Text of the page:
Making a decision to begin or defer benefits is an exercise in making a best guess on how long you (and your spouse if you’re married) will live. “Gaming” social security is about maximizing the benefits you collect over your lifetime. Deciding to defer social security until age 70 is a losing proposition if you’re in bad health and don’t have much of a chance to make it to or much past that age. Conversely, if you’re healthy and your family has a past history of living well into their nineties, deferring benefits may or may not lead to a higher overall lifetime payout. Obviously, the “game” ends when you die, since your benefits cease then. So just like investing, the outcome of the decision to defer isn’t known until the investing and disbursement period is over.

Essential Rules/Facts

Given the forgoing background, here are some of the essential rules/facts to know about filing for SSB and some potential tax planning points:

1.    At full retirement age (FRA), one may receive the higher of their own retirement benefit or a spousal benefit equal to 50% of their spouse’s retirement benefit.  Many do not realize that in order to claim that spousal benefit, the spouse on whose record the 50% payment is based must be receiving or have filed for (and perhaps suspended) retirement benefits.

2.    If a worker starts benefits prior to his/her FRA, and his/her spouse is receiving retirement benefits, the worker does not get to choose between their retirement benefit and a spousal benefit. They are automatically deemed to have begun their retirement benefit, and if their spouse is receiving retirement benefits, a supplement is added to reach the spousal benefit amount.  All this is reduced for starting early. The total will be less than half the normal retirement benefit.If you start your retirement early and your spouse has not claimed or suspended his/her retirement benefit, you cannot get a spousal supplement until they do file.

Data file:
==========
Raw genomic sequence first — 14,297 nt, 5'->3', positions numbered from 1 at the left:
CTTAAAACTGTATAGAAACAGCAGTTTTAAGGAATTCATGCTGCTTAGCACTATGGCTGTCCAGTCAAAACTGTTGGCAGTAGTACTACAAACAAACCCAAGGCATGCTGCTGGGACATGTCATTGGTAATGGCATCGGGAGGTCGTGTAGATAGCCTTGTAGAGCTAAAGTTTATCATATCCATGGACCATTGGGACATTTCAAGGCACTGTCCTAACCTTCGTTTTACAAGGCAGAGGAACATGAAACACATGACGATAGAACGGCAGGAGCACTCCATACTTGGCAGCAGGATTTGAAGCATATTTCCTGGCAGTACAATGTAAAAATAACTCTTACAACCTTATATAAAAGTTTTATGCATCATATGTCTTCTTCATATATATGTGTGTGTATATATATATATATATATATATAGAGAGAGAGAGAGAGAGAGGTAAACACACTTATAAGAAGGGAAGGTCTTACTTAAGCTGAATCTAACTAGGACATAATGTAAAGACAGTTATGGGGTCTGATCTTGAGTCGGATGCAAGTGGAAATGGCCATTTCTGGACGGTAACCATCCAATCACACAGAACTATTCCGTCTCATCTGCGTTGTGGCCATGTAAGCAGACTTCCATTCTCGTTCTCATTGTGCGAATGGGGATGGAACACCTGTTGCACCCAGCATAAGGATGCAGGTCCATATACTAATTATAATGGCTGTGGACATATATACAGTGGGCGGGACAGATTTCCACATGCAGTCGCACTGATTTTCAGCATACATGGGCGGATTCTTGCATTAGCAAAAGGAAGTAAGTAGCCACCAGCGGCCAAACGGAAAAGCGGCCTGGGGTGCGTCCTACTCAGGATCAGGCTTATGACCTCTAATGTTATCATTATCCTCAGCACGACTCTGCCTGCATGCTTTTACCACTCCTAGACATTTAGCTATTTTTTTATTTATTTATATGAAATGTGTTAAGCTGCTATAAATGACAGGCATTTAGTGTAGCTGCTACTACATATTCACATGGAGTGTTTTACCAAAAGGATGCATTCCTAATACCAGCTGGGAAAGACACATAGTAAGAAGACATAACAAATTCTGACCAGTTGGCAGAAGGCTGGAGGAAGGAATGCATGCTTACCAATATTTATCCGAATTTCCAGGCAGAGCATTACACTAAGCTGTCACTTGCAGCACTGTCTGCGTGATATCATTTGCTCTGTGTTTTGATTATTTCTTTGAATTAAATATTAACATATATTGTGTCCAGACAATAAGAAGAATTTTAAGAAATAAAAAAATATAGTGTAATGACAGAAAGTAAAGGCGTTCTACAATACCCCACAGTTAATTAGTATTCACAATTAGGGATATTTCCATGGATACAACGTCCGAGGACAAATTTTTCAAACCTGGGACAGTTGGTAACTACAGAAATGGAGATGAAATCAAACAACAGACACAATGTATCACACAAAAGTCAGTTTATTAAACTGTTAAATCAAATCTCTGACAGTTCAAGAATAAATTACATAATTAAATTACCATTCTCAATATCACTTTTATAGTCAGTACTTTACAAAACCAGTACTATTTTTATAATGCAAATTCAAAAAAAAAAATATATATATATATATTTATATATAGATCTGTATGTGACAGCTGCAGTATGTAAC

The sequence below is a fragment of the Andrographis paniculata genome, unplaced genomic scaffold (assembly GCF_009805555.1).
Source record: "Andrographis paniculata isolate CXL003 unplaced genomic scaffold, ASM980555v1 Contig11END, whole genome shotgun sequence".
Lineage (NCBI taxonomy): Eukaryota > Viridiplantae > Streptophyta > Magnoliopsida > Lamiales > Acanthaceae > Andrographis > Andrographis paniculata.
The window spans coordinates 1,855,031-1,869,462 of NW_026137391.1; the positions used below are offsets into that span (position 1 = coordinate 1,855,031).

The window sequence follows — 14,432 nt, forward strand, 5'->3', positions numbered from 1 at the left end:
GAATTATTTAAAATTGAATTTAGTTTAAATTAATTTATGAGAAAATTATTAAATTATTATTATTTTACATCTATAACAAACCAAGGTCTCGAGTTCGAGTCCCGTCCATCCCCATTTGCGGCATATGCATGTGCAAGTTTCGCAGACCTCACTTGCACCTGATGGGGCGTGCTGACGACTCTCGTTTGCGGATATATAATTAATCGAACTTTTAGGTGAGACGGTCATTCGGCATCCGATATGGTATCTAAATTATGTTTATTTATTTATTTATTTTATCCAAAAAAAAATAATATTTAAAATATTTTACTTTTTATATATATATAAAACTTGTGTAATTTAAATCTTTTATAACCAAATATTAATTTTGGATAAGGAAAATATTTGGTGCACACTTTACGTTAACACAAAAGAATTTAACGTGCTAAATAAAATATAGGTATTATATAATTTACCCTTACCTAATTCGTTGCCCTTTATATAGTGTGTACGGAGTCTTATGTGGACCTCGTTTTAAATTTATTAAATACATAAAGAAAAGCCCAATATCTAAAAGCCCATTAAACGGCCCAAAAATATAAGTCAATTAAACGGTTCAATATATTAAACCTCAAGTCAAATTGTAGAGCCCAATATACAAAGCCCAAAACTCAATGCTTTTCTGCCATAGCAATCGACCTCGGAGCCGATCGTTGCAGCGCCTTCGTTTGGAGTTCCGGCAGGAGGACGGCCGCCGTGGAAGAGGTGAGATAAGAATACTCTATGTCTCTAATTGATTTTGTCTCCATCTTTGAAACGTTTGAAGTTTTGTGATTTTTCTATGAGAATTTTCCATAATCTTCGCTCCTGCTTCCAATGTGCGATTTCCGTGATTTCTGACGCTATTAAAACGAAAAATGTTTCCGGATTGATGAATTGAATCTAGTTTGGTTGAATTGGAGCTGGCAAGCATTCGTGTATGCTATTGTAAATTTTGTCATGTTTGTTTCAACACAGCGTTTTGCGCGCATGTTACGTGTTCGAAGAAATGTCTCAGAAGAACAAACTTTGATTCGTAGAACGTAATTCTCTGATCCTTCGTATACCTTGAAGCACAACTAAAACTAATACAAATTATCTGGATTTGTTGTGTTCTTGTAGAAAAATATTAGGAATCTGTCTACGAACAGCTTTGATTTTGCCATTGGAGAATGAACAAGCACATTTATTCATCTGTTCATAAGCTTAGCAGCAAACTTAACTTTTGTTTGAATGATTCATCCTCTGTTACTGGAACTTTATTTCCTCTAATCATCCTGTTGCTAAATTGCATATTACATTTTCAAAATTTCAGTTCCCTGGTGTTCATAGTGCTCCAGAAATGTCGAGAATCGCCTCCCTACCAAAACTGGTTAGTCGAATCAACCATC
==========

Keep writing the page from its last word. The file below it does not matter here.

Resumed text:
3.    A person needs to have been married to an ex-spouse for at least ten years immediately before a divorce is final, in order to be eligible to receive a spousal benefit based on a former spouse’s record. The ex-spouse need not approve this and may never know this is the benefit being claimed.If you marry again, you are no longer eligible for a spousal benefit on your ex’s record and a new 10-year clock starts on the marriage to your new spouse. If you are over 60 when you get married again, you will still be able to claim survivor benefits on your ex.